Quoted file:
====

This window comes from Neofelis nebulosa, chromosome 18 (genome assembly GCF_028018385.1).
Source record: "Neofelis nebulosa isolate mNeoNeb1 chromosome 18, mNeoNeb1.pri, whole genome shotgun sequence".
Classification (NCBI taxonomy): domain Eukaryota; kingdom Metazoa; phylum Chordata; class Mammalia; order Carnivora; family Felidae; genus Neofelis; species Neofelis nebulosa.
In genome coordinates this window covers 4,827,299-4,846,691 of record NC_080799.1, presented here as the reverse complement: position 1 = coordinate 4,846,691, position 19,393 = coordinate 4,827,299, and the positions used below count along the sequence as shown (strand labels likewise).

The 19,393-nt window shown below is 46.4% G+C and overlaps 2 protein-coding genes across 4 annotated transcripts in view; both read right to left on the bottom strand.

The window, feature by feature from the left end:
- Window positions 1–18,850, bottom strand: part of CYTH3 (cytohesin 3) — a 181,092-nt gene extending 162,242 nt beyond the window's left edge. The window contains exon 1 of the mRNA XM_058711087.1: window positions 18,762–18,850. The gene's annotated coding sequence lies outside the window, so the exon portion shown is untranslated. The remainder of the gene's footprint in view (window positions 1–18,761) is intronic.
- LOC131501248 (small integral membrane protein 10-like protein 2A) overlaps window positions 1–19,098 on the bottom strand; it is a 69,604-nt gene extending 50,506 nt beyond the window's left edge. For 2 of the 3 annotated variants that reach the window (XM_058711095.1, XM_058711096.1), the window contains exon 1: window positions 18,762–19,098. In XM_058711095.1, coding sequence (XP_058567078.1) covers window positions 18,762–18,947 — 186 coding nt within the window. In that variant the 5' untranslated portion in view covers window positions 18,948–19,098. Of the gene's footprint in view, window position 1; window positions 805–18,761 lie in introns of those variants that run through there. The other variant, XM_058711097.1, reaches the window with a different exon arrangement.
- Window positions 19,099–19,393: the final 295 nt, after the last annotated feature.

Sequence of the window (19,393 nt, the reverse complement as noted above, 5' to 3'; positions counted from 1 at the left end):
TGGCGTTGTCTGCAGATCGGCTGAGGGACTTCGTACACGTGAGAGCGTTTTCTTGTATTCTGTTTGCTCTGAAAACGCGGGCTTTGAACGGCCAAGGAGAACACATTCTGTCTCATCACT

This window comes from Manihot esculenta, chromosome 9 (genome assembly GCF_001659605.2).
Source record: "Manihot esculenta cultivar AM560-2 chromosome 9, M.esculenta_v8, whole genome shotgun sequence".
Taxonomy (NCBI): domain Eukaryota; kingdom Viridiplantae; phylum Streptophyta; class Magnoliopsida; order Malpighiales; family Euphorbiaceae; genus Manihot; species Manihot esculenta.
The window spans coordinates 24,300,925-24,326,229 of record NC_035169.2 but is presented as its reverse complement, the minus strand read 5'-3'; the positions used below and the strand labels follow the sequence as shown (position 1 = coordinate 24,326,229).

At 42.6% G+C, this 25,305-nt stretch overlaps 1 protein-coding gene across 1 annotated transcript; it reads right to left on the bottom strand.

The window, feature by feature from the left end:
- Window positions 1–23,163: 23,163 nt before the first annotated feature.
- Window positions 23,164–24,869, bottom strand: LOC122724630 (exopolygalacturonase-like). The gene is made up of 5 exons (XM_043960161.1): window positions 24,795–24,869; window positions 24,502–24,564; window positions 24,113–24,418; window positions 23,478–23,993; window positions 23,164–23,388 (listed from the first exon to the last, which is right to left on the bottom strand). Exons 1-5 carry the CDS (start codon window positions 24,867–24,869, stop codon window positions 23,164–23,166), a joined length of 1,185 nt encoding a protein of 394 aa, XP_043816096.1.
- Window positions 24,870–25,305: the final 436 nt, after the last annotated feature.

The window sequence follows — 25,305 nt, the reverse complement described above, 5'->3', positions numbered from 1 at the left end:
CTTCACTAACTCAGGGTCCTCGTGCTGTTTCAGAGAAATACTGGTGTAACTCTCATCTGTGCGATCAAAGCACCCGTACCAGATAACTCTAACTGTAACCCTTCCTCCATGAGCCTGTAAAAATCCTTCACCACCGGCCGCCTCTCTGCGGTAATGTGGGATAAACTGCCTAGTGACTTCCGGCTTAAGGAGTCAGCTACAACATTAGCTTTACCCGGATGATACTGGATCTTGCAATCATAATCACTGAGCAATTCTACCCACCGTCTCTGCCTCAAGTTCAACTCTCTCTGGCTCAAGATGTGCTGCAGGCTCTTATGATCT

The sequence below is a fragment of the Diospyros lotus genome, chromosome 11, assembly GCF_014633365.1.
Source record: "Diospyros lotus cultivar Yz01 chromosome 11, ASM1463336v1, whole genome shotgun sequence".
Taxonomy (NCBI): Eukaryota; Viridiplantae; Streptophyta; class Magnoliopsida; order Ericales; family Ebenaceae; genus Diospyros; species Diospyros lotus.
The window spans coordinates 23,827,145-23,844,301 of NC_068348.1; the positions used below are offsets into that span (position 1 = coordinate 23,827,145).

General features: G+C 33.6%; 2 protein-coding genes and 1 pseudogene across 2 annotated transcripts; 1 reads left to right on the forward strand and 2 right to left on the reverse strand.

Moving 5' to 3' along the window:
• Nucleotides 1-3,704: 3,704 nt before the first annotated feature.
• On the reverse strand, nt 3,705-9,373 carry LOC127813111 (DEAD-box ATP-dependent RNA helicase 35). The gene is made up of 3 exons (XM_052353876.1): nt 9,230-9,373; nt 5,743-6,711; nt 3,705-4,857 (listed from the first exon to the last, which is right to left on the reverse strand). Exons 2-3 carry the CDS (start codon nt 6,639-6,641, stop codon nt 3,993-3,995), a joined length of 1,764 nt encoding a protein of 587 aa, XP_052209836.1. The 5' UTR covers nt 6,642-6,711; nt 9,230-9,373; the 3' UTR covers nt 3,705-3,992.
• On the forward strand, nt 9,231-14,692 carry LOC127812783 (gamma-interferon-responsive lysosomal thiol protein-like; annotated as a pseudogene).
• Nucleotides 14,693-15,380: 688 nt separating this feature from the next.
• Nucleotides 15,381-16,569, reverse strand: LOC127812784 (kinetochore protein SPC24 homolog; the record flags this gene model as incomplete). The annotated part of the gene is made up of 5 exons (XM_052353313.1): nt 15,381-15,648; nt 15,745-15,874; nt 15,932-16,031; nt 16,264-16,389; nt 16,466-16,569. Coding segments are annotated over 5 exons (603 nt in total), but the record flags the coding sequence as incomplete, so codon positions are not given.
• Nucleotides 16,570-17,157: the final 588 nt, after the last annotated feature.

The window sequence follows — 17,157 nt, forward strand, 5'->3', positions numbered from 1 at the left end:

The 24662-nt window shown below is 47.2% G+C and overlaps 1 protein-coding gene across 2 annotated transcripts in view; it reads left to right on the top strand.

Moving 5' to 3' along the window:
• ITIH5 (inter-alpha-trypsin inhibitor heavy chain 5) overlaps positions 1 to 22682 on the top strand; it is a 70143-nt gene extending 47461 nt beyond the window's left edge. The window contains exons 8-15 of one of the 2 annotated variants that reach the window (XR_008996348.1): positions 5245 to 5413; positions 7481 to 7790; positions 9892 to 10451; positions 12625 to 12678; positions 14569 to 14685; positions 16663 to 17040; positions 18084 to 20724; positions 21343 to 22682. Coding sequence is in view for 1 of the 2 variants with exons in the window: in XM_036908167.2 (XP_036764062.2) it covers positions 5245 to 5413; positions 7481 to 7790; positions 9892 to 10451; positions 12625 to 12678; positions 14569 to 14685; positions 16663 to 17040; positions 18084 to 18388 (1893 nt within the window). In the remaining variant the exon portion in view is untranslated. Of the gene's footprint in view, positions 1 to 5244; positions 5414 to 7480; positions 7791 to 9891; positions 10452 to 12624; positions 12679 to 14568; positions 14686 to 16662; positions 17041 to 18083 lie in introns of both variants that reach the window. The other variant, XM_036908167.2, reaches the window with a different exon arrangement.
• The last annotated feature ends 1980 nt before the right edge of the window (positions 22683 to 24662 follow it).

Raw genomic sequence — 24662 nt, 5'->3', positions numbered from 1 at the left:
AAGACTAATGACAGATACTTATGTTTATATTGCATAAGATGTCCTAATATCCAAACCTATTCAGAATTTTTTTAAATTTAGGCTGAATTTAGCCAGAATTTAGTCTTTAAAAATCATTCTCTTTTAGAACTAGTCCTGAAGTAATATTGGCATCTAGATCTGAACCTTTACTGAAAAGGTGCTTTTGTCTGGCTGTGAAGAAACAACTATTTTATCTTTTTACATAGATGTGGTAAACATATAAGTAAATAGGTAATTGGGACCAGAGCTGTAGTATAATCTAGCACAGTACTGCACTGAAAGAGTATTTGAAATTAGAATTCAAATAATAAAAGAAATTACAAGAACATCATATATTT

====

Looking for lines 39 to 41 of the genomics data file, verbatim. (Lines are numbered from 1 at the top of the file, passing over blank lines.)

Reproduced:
• The last annotated feature ends 1980 nt before the right edge of the window (positions 22683 to 24662 follow it).

Raw genomic sequence — 24662 nt, 5'->3', positions numbered from 1 at the left:
AAGACTAATGACAGATACTTATGTTTATATTGCATAAGATGTCCTAATATCCAAACCTATTCAGAATTTTTTTAAATTTAGGCTGAATTTAGCCAGAATTTAGTCTTTAAAAATCATTCTCTTTTAGAACTAGTCCTGAAGTAATATTGGCATCTAGATCTGAACCTTTACTGAAAAGGTGCTTTTGTCTGGCTGTGAAGAAACAACTATTTTATCTTTTTACATAGATGTGGTAAACATATAAGTAAATAGGTAATTGGGACCAGAGCTGTAGTATAATCTAGCACAGTACTGCACTGAAAGAGTATTTGAAATTAGAATTCAAATAATAAAAGAAATTACAAGAACATCATATATTT